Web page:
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7 Ways to Move More During the Day with Parkinson's Disease

7 Ways to Move More During the Day with Parkinson's Disease

According to a new study from The University of Michigan, increasing everyday physical activity, or puttering, may be enough to help improve Parkinson's motor symptoms. Puttering may even make a bigger impact than vigorous exercise.

Of course, if you have a movement disorder this is often easier said than done. Motor symptoms like gait freezing make activity more difficult. Meanwhile, non-motor symptoms such as apathy, fatigue and depression can sap motivation to move.

Our community shared their favorite ways and best tips to get more movement in their days. 

1. Schedule an alarm on your watch, computer or phone to get up and move around. If you're working on a project, you may find taking a quick walk or stretch helps improve focus, too.

2. Set a modest goal. Fitness trackers like FitBit and Pebble can help you track how much you move and set goals for small improvements. For example, you may vow to take 100 more steps than you did yesterday.

3. Listen to music. Play favorite songs that make you feel like getting up and moving. Research suggests that music can even help Parkinson’s symptoms like gait freezing. Many people with Parkinson’s find that moving to a rhythm helps them break out of a freezing spell.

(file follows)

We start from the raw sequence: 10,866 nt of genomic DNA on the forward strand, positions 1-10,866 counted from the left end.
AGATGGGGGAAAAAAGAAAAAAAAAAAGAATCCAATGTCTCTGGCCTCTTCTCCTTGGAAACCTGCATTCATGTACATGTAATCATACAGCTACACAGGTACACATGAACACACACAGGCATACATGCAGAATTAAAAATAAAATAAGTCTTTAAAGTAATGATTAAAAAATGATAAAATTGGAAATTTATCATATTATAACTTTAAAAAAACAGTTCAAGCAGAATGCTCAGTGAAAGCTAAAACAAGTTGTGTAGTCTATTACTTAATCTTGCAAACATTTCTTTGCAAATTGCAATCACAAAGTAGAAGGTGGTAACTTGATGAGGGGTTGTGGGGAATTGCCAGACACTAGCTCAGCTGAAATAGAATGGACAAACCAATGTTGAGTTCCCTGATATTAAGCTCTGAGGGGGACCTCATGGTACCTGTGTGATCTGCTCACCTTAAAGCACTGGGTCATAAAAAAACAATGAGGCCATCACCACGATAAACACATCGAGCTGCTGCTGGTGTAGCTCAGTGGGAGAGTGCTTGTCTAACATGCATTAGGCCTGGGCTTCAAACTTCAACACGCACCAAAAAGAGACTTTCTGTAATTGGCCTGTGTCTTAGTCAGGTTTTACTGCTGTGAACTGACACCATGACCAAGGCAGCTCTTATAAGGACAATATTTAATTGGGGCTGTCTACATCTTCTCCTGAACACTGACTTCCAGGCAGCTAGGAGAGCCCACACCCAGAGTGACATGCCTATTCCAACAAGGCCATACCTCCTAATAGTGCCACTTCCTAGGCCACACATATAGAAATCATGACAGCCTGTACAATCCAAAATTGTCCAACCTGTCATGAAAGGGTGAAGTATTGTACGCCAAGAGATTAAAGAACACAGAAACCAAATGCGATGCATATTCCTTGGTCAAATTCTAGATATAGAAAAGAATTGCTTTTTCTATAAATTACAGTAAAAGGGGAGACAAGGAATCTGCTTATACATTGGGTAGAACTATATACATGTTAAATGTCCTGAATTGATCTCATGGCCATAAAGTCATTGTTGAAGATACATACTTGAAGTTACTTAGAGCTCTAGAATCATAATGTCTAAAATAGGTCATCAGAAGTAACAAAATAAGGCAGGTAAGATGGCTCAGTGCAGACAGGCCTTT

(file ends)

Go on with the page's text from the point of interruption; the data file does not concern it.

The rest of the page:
4. Plan out specific chores that will get you moving during the day. When dividing up labor with a loved one, choose a few that require some activity, like watering plants or cleaning out a closet.

5. Spend time with the youngest members of your family, or take your dog for a walk. Kids and puppies never stop moving! If you don't have a pet, consider walking dogs for a local animal shelter.

6. Remember that small changes count, too. It's easy to be hard on yourself when pursuing a new fitness routine, but adding in an extra flight of stairs or parking farther away from the grocery store can make a difference.

7. Consider joining an exercise class or meeting with a physical therapist to see if more vigorous exercise can help you, too. Research also suggests that walking, running, cycling, swimming and dancing can all impact symptoms. A physical therapist can work with you to create a workout plan that fits your strength, flexibility and stamina.

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